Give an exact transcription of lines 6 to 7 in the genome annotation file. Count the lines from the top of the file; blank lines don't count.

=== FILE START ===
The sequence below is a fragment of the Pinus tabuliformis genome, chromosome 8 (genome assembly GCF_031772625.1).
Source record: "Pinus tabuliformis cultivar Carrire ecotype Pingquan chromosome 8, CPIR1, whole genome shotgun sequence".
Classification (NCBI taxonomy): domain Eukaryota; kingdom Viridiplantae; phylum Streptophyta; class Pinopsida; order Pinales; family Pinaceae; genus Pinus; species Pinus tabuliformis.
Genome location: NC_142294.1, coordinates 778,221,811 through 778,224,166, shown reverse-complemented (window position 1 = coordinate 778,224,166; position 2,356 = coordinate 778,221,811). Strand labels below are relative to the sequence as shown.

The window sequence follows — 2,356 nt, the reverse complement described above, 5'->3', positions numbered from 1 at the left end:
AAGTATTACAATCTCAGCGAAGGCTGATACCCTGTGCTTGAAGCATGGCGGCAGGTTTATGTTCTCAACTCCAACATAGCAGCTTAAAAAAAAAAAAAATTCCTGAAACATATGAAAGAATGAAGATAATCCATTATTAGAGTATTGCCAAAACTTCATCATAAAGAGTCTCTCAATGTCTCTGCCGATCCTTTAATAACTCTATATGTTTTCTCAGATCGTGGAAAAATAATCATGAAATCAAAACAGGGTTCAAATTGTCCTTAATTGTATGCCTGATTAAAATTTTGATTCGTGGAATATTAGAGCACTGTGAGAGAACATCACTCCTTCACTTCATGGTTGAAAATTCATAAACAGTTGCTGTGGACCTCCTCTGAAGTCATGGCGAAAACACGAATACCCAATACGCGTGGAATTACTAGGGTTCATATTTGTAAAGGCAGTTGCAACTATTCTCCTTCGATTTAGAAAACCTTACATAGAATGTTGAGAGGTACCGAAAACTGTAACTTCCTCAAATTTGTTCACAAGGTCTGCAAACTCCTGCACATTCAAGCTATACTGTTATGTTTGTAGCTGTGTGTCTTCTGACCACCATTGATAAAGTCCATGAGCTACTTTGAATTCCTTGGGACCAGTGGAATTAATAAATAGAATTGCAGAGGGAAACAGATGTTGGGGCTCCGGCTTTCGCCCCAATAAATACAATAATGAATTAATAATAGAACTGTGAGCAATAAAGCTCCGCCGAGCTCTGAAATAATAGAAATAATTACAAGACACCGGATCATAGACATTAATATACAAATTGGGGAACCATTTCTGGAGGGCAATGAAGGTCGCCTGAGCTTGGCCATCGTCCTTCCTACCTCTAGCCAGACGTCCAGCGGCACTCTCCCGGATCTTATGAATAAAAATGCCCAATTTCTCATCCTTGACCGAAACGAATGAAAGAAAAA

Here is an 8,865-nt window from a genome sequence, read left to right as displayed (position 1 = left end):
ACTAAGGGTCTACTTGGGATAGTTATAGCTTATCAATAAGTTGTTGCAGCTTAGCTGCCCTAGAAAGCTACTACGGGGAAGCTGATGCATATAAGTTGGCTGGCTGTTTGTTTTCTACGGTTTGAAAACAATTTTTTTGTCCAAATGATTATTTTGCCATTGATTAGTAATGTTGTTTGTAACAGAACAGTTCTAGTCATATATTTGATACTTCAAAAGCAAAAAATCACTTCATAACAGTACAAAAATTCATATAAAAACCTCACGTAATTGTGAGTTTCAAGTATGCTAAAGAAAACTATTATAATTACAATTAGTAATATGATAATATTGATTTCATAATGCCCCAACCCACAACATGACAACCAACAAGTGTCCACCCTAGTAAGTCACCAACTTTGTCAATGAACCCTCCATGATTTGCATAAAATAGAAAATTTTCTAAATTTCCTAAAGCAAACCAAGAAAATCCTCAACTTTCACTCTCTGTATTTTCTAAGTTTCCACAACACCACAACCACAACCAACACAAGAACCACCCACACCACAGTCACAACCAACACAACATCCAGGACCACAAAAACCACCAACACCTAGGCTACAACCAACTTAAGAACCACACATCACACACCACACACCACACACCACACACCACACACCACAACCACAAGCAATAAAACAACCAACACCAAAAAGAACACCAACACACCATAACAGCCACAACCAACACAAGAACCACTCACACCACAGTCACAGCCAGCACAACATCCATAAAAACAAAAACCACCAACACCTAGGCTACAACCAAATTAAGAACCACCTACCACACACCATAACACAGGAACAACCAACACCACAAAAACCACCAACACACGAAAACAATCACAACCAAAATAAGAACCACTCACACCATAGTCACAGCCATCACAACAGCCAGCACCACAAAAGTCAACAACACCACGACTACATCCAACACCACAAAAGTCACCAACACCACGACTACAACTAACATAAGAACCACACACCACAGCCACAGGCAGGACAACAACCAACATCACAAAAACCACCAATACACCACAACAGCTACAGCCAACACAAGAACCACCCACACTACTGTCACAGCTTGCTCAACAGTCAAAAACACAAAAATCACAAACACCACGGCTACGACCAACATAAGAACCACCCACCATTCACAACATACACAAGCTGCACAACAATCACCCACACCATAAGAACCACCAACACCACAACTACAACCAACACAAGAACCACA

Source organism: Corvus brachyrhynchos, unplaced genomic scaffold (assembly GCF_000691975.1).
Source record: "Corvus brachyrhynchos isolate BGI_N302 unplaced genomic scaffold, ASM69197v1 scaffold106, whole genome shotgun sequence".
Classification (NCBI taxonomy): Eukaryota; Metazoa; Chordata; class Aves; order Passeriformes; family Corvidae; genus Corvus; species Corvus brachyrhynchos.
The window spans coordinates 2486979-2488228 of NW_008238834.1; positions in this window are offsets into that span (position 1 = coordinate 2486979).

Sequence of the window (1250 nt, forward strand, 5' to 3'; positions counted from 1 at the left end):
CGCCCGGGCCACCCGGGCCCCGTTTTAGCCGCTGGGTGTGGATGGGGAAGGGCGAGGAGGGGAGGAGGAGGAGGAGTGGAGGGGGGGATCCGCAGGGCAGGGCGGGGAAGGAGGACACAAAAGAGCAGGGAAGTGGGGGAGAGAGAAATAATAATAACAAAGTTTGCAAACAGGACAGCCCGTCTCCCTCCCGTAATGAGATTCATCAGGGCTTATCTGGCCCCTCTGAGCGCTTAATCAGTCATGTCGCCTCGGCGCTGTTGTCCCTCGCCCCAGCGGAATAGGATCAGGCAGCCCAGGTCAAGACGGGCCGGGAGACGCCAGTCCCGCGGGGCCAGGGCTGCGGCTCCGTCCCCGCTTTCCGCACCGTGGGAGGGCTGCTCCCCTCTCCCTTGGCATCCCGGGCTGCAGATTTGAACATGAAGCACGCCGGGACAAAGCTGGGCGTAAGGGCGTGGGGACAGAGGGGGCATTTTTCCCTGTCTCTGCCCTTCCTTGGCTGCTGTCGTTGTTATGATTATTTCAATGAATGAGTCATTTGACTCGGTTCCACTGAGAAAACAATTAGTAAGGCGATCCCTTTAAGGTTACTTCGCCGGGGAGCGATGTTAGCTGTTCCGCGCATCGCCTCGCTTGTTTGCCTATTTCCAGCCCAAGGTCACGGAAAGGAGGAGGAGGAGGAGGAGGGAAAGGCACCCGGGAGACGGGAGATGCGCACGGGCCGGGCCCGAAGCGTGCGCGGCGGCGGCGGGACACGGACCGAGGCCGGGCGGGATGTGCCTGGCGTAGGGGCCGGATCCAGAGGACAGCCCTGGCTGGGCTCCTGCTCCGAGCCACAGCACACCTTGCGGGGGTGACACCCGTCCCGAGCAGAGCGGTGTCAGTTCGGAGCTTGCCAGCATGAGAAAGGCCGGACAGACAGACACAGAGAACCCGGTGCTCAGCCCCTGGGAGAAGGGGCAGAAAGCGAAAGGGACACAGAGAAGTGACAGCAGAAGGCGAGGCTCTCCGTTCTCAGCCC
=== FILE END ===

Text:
AAGTATTACAATCTCAGCGAAGGCTGATACCCTGTGCTTGAAGCATGGCGGCAGGTTTATGTTCTCAACTCCAACATAGCAGCTTAAAAAAAAAAAAAATTCCTGAAACATATGAAAGAATGAAGATAATCCATTATTAGAGTATTGCCAAAACTTCATCATAAAGAGTCTCTCAATGTCTCTGCCGATCCTTTAATAACTCTATATGTTTTCTCAGATCGTGGAAAAATAATCATGAAATCAAAACAGGGTTCAAATTGTCCTTAATTGTATGCCTGATTAAAATTTTGATTCGTGGAATATTAGAGCACTGTGAGAGAACATCACTCCTTCACTTCATGGTTGAAAATTCATAAACAGTTGCTGTGGACCTCCTCTGAAGTCATGGCGAAAACACGAATACCCAATACGCGTGGAATTACTAGGGTTCATATTTGTAAAGGCAGTTGCAACTATTCTCCTTCGATTTAGAAAACCTTACATAGAATGTTGAGAGGTACCGAAAACTGTAACTTCCTCAAATTTGTTCACAAGGTCTGCAAACTCCTGCACATTCAAGCTATACTGTTATGTTTGTAGCTGTGTGTCTTCTGACCACCATTGATAAAGTCCATGAGCTACTTTGAATTCCTTGGGACCAGTGGAATTAATAAATAGAATTGCAGAGGGAAACAGATGTTGGGGCTCCGGCTTTCGCCCCAATAAATACAATAATGAATTAATAATAGAACTGTGAGCAATAAAGCTCCGCCGAGCTCTGAAATAATAGAAATAATTACAAGACACCGGATCATAGACATTAATATACAAATTGGGGAACCATTTCTGGAGGGCAATGAAGGTCGCCTGAGCTTGGCCATCGTCCTTCCTACCTCTAGCCAGACGTCCAGCGGCACTCTCCCGGATCTTATGAATAAAAATGCCCAATTTCTCATCCTTGACCGAAACGAATGAAAGAAAAA

Here is an 8,865-nt window from a genome sequence, read left to right as displayed (position 1 = left end):